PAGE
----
A Guide to Western Saddle Fitting

A Guide to Western Saddle Fitting

Finding a saddle that fits your horse is extremely important. A poorly fitting saddle can result in a sore back and other compensation injuries that can take months to rehabilitate. In this guide to western saddle fitting, we will explain what a good fit looks like, and how to identify obvious fit issues with your saddle. 

This diagram will help you understand the terminology we use in this post:

Is Your Horse Comfortable in Your Western Saddle?

As much as we wish that they could, our horses can’t tell us when they are in pain, so it’s essential to know the signs and watch for them. Poor saddle fit on a horse most often leads to soreness in their back. Common symptoms are bare spots or discolored hairs at their withers (shoulder blades), like in the photo below.

It takes hours of wear to discolor hair or rub it away, so once you see it, you must fix it before further damage occurs. Other signs your saddle may not be fitting well is if your horse is tossing its head in pain when you get on or off, or if your horse flinches away from the pressure when you gently run your fingers along its spine. 

My Horse is Uncomfortable. What Do I Do?

First, make sure you are placing your saddle on your horse correctly. When you saddle your horse, the concho on the latigo keeper should sit right behind your horse’s shoulder blade. When placed properly, the cinch will sit about 2 inches behind the horse’s armpit. A saddle that is too far forward will pinch your horse’s withers. A saddle that is too far back puts too much pressure on their spine and causes soreness in the back and lumbar. 

Once you are confident your saddle placement is proper, check your cinch and saddle pad. We all know the horror stories of a rider forgetting to tighten their cinch and slipping sideways under the horse. Unfortunately, fear of this often leads riders to over-tighten the cinch out of caution. A cinch that is too tight can cause a well-fitting saddle to pinch and rub. Make sure you can fit two fingers between your horse’s side and your cinch. 

Western saddle pads come in all different sizes. If your pad isn’t thick enough it can make your horse sore. You can purchase saddle pads with reinforced wither areas that provide an extra cushion in common problem spots. The back of the saddle pad should not touch the horse’s hips. If it does, the saddle will tip toward their withers, causing an incorrect angle and leading to pain for your horse.
 

Signs Of a Poorly Fitting Saddle


If you rule out incorrect placement, an over-tightened cinch, and a too-thin pad, it’s likely your saddle just isn’t the correct fit for your horse. Understanding what the problem is will help you either find one that’s a better fit or find a saddle maker (using the GoHorse Map) to make the necessary adjustments.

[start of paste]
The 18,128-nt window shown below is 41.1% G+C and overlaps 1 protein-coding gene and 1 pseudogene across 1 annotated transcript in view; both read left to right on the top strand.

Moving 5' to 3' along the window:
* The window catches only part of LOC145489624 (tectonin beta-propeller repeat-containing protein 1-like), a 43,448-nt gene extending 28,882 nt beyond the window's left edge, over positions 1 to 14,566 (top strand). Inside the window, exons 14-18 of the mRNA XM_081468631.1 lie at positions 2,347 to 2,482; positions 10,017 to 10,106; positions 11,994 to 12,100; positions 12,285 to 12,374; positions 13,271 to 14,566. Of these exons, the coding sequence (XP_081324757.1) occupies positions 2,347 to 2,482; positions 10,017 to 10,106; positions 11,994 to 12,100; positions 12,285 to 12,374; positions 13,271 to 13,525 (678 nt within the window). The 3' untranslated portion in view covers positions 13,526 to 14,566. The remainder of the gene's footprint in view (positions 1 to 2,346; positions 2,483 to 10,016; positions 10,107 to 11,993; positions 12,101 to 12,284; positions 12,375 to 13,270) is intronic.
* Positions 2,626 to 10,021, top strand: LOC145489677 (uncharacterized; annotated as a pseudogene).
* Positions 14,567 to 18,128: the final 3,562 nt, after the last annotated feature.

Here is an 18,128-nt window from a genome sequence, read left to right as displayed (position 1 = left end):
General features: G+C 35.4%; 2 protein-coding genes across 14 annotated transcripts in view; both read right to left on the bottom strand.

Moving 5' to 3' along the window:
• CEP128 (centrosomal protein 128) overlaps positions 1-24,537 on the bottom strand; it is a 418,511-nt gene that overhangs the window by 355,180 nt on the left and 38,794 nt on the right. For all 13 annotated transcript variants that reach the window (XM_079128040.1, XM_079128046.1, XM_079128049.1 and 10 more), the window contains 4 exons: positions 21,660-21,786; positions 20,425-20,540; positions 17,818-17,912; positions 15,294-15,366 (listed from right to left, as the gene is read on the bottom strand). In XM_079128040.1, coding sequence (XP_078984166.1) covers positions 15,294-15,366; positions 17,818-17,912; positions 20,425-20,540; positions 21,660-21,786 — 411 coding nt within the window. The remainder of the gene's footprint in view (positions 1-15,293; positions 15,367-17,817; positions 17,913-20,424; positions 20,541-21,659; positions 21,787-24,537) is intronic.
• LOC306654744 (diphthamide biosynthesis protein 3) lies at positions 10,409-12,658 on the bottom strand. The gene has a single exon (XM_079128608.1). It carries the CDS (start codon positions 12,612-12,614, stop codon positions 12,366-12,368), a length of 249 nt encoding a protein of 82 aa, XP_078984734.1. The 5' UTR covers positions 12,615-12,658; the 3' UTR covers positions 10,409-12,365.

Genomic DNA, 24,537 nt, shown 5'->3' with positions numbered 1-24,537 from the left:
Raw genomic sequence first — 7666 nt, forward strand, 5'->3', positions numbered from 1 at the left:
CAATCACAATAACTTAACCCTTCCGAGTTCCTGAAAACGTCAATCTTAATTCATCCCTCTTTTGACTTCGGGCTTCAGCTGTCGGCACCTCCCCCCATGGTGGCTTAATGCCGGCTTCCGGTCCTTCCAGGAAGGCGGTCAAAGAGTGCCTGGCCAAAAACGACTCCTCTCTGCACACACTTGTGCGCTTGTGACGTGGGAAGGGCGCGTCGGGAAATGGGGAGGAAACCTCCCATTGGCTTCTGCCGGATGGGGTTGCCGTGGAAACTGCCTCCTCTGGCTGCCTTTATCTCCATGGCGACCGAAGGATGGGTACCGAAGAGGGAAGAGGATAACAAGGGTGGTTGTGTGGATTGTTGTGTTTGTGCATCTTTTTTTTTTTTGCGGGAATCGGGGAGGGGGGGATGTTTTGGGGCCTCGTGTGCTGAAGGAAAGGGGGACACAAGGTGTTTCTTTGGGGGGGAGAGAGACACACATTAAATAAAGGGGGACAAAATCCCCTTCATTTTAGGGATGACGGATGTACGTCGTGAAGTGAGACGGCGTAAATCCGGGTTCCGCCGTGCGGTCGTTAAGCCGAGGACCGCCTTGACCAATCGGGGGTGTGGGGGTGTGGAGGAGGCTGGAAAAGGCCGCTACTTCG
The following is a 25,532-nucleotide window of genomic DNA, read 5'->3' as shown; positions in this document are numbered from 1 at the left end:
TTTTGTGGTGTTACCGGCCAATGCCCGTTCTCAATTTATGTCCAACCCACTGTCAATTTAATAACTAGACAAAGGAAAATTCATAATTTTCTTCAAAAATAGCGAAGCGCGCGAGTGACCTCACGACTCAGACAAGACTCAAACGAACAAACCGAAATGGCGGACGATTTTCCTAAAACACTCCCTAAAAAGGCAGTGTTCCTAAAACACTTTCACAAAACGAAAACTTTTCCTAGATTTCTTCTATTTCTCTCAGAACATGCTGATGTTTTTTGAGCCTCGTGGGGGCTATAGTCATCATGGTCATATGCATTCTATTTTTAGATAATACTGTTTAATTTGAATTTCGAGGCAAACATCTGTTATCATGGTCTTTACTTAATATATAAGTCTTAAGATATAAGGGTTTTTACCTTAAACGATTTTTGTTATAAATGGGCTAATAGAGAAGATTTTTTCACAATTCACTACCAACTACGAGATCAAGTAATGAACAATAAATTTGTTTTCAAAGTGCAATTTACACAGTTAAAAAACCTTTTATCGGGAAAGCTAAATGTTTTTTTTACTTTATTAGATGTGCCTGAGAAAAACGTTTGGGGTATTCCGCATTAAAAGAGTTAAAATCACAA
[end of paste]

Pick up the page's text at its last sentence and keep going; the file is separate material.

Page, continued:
Place the saddle on your horse without cinching it up. Slide your hand beneath the gullet. You shouldn’t feel a lot of pressure on your horse’s withers, but the saddle shouldn’t be sloppy either. It should sit securely on your horse’s back without any notable pressure points. If the gullet of your saddle is too narrow, it will pinch your horse’s withers. If it’s too wide, it will cause the saddle to sit directly on the spine. 

A saddle’s gullet size is typically referred to as the “bars” Western saddles come in medium, regular semi-Quarter Horse Full-Quarter Horse or wide bars. Knowing what your current saddle is will help you identify which size you need to move into. 

If the gullet feels okay, you will want to check how the saddle tree (the part that holds everything together in the middle of the saddle) contacts your horse’s back. You can test this by placing the saddle on your horse without a pad (do not cinch it up).

Make sure the saddle is making even contact along the length of your horse’s back. If the saddle makes contact at either end but not in the middle this is called bridging and can lead to sore hips or withers. If your saddle only touches the middle of the horse, this is called rocking and it can cause nerve pain and a sore spine.

Sometimes a saddle bridges because it is too long for the horse’s back and is on their hips. The best solution for this is a shorter backed saddle. Other times it’s a confirmational problem with the horse (body shape). You can fix that with extra padding, shims, or a custom saddle.

Rocking is a common saddle fit problem in mules and gaited horses because of the shape of their backs. A specialized gaited or mule saddle can alleviate this, and if it’s not too severe, it can also be fixed with a thicker pad or shims.

If you are unsure of what exactly the problem is with your saddle and having trouble identifying it using the methods above, you can saddle your horse completely with a pad and work them on the ground until they begin to sweat. Then remove the saddle and look for dry spots. Anywhere where it’s dry suggests that the saddle is pressing so hard into your horse’s back that the area is losing circulation and unable to sweat. This is not recommended if your horse is in notable pain just wearing the saddle. 

Once you figure out the source of your saddle fitting issues, you will likely need either a saddle maker or a tack store to fix them. You can find the closest ones to you by entering your address into the search function of our map. If you are lucky, there may even be a professional saddle fitter nearby to help you through this process.